Towards a Unique Set of International Reporting Codes for Mineral Resources
The mining industry depends on financial investments that, in turn, depend on how well investors understand the risks involved in estimating mineral resources or ore reserves.
Professional organizations in several different countries have published codes that set minimum standards for public reporting of mineral resources and ore reserves. However, each code defines the term “resource” differently and has, in general, a unique approach.
The mining industry is in need of one international set of guidelines. As populations increase so does the continuous demand for commodities worldwide and investors should be able to access standard and detailed information before making any investment decisions. Over the past 30 years, mining has demonstrated that many of the future resources are of lower grade and deeper in the earth’s crust. Finding new deposits with high grades is rare and companies have to rely more on developing lower grade deposits worldwide.
Mining investors face the challenge of deciding which company with multiple international projects to invest in. During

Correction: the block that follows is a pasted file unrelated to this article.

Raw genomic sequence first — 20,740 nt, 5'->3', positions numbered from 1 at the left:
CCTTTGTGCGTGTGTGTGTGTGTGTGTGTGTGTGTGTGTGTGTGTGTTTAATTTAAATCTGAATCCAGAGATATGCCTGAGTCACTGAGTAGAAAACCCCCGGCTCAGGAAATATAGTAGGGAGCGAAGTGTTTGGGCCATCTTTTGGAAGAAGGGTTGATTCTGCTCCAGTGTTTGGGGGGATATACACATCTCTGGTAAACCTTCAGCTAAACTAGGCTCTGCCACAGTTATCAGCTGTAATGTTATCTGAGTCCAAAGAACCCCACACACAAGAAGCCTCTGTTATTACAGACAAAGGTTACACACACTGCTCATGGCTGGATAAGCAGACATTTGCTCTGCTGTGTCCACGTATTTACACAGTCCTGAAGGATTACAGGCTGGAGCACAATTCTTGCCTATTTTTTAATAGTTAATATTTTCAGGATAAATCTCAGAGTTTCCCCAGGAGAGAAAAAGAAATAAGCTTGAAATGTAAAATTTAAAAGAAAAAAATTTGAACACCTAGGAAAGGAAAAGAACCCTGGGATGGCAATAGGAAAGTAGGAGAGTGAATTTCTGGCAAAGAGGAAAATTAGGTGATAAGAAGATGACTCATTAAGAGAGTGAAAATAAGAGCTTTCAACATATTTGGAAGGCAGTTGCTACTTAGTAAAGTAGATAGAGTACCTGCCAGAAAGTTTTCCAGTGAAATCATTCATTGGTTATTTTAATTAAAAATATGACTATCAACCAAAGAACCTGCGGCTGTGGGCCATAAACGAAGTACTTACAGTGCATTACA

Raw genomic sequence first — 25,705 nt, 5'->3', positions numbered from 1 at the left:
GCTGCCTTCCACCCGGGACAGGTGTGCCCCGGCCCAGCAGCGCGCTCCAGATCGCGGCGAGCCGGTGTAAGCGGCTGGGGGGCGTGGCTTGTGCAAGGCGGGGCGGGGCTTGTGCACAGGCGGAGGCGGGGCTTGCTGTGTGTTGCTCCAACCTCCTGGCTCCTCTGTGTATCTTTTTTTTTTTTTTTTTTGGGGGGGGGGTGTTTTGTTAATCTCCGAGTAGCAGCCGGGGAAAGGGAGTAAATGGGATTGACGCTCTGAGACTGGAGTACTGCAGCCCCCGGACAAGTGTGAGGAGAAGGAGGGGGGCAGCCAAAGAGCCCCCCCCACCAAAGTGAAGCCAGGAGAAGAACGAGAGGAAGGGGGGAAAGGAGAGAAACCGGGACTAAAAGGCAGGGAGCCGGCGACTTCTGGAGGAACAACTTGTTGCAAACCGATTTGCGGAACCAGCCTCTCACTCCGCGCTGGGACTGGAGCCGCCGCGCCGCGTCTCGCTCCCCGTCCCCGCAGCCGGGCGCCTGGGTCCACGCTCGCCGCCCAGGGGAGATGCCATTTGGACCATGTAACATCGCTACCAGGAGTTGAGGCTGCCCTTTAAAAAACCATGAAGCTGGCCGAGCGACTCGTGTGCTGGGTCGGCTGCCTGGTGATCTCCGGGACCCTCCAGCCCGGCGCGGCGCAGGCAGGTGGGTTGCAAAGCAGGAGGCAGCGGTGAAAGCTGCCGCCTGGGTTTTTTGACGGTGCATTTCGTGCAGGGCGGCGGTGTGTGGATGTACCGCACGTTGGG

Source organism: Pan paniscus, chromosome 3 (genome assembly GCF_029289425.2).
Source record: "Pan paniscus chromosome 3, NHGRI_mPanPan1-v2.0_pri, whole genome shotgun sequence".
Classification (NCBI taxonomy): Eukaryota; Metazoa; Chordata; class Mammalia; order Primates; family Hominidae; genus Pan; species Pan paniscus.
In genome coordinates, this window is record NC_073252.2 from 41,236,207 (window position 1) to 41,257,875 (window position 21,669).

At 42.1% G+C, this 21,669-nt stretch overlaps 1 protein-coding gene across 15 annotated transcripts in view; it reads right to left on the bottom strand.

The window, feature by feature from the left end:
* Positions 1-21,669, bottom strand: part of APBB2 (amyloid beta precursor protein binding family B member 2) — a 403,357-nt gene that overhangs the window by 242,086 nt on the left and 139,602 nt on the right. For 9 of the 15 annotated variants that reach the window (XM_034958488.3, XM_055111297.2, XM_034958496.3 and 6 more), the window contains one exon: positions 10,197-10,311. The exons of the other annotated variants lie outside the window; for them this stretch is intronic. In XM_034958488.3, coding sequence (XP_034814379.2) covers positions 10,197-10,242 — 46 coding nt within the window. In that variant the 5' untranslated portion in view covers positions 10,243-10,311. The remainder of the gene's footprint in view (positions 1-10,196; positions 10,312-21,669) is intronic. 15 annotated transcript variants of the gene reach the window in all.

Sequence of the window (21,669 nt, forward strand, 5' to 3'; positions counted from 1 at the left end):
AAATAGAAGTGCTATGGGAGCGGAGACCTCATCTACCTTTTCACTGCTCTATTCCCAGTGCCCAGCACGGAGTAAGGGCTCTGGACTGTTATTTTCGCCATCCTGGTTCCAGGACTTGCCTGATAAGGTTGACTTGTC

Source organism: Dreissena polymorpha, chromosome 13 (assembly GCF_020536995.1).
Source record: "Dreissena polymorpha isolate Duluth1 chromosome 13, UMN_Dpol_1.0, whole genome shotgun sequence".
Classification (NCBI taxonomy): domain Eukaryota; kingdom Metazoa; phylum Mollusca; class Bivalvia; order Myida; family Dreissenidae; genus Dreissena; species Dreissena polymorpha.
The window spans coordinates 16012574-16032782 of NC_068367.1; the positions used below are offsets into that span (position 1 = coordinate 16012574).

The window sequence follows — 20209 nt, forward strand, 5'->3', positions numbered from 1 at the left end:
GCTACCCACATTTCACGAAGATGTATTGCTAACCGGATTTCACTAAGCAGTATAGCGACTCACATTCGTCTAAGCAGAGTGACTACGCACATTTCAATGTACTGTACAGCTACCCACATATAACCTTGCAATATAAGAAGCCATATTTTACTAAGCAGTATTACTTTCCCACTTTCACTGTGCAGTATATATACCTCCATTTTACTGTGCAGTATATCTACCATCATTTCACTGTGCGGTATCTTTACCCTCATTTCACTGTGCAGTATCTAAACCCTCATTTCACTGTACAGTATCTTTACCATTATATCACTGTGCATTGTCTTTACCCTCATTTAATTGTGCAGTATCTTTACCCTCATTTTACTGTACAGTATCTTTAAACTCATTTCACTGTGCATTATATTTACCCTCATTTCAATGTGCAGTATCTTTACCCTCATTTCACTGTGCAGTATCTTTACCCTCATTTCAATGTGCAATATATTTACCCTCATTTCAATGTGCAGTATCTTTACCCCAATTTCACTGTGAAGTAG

the most recent boom in the mining industry (2006-2008), companies tended to prepare reports for investors based on the eventual stock exchange for which they wanted the listing.
There are a number of resource/ reserve codes in use worldwide, primarily developed in countries with highly developed mining industries, including:
• JORC CODE – Joint Ore Reserve Committee (Australasia)
• SAMREC CODE – South African Mineral Committee (South Africa)
• REPORTING CODE – (UK /Western Europe)
• CIM GUIDELINES (NI43-101) – Canadian Institute of Mining, Metallurgy and Petroleum (Canada)
• SME GUIDE – Society for Mining, Metallurgy and Exploration (USA)
• CRIRSCO CERTIFICATION CODE – (Chile)
With today’s globalization of industries, the world is moving towards a single international market and the industry should have one set of guidelines. By generating specific global guidelines, investors will be helped in the process of making prudent investments that may result in a reduction in the number of dishonest or fraudulent resource scams.
These new guidelines will accomplish the following:
• Reduce if not eliminate misleading reporting and consequently fraudulent scams;
• Create global standards for resources;
• Provide an excellent benchmarking tool for projects worldwide, and
• Reduce the number of third party reviews on resource validation. There are a few initiatives to generate new global resource guidelines that will replace all current guidelines. These proposals are currently under development, but they will be integrated, published and subject to voting by early 2011.
*Andrew J. Ramcharan is the
Manager of Corporate Development at